Stefanie Silva is originally from the San Francisco Bay Area. She received her B.A. in English at Santa Clara University, where she served as Poetry Editor for the Santa Clara Review. After graduating, she moved to London before moving back to California to work at Stanford University. She is currently in her second year as an MFA candidate in poetry at University of North Carolina Greensboro, and is a Poetry Editor for the Greensboro Review. She currently has a book review on storySouth.com This is her first publication in poetry.
The House of Cards
The boy builds the second story of a house
of cards, his hands steady.
The couple living in the house peck
each others' cheeks and take measured steps
on the red and blue patterned floors
while they chop vegetables to place
in the slow cooker. They whisper
about how they can hear everything
through the numbered walls,
and isn't the King of Hearts an awful
focal point for a living room?
Everything in the garden grows
on its tiptoes: the ivy does not wrap
around the house for fear of its own strength,
and a graceful praying mantis climbs
the thin spines of a cactus newly planted.
A light breeze makes the walls
throb and the Joker looks like he's laughing
at the couple, his stomach pulling in
and out as he gasps for air.
They run to their garden and jump
and yell and raise their arms.
They imagine hawks flying
over and gripping them in their beaks,
taking them up until they are floating
like two hot air balloons,
landing only when they find something
sturdier—-a bricked house
of Legos with windows
and a little yellow door.
The house sways with the boy's breath
but does not collapse as he begins
construction of the third story.
The couple lies in the bed
of flowers and scowls, but the boy
takes no notice, so they return
to their house, finish
their preparations for dinner.
It is customary to attend a viewing
of the body, to gather together like clams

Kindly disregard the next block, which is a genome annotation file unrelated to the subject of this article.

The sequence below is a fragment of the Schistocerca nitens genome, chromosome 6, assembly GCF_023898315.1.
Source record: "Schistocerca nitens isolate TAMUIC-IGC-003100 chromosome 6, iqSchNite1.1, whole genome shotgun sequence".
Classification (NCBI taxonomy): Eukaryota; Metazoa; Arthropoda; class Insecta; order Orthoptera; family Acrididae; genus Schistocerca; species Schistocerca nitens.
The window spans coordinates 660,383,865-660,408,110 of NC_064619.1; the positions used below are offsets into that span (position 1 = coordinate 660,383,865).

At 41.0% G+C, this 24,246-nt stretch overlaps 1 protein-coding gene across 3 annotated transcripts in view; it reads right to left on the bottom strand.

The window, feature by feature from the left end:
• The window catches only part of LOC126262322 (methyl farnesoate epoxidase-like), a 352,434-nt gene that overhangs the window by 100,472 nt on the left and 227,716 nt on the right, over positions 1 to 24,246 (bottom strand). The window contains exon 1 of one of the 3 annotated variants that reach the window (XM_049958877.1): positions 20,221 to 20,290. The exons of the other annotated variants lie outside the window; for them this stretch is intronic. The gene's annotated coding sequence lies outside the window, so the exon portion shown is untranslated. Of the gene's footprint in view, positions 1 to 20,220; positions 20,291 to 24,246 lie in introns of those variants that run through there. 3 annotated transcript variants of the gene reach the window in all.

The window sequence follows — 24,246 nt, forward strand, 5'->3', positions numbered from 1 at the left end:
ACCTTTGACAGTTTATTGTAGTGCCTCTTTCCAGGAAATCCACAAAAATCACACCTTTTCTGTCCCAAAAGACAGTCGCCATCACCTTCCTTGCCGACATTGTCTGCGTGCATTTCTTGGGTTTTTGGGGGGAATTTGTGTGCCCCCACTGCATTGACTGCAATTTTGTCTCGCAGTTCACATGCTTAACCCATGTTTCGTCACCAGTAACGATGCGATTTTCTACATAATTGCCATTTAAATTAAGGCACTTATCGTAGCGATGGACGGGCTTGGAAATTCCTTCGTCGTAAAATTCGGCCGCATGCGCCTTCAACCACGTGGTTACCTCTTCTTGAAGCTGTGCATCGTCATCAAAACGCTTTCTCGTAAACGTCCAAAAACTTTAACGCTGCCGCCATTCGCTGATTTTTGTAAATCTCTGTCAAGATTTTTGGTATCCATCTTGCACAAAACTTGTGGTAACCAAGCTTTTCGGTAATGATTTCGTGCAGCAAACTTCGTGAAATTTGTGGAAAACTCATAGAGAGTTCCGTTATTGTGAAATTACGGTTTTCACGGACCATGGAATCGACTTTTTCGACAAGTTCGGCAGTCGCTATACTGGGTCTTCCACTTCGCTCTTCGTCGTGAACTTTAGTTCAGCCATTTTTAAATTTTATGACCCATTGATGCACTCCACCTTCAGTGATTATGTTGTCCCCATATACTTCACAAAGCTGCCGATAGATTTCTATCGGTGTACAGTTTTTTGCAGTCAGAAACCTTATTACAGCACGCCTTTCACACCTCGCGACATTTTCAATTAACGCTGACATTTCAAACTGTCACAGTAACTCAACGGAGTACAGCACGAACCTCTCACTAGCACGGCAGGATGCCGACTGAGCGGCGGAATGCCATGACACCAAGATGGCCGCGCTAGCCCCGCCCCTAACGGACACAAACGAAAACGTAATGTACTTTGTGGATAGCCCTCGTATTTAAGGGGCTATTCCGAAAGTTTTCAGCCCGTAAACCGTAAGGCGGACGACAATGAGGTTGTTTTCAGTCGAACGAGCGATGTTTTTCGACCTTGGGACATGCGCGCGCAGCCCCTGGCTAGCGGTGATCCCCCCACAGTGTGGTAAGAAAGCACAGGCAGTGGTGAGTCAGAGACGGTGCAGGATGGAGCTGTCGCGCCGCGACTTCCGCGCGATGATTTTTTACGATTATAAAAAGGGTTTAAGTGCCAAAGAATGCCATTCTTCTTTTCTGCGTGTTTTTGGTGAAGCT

and peer in, one after the other,
and say death looks good.
Once, my father and I found
my grandmother in her hospital bed, naked.
To me, her shriveled arms and legs and spine lengthened
like summer days, and then I saw her young,
weaving hats with supple fingers, stirring
a pot of fish stew, standing over
my father as a boy, her purple lips pursed
as she chided him for hitting his brother
on the head with a hammer.
And then, my father scurrying
to cover her up. And then, she wore
a blue dress to her funeral, and we all
paused to say she looked good.
My grandmother was stiff
as the starfish my friend gave me as a gift
for my tenth birthday—-
pink and spiny, microscopic eyes at the end
of each arm, two stomachs, one
to swallow prey, the other to digest,
and its hidden ability to regenerate a lost arm.
I tried feeding it mussels but it shut
its stomach, I tried stroking its brittle skin
but it pushed my hand away. It couldn't get back
in time to the coral reefs where it belonged,
so it said, bury me,
just bury me. And I did.
In his basement, the old man turns
on his ham radio, signals
friends in Morse code,
but there is no answer.
He thumbs through piles of old appliance manuals,
tacks a bent photo of his cat on the wall.
Later, he makes himself a martini
in the kitchen, heats a frozen dinner.
In the evening, the old man sits outside.
His backyard is infested
with ladybugs. They cover tree trunks
and flowers, animating plants with their whirligig
movements. Everything is hushed
to red. The ladybugs climb up his legs,
circle his torso like a sweater.
Their black legs prickle his arms, and he shivers.
Ladybugs settle on his body, their spots still.
When he stands,
weathered and ringed,
his knee joints lock into place,
and the ladybugs feed on aphids
crowding the surface of his leaves.
They need him. He raises his branches.
His toes root in the ground.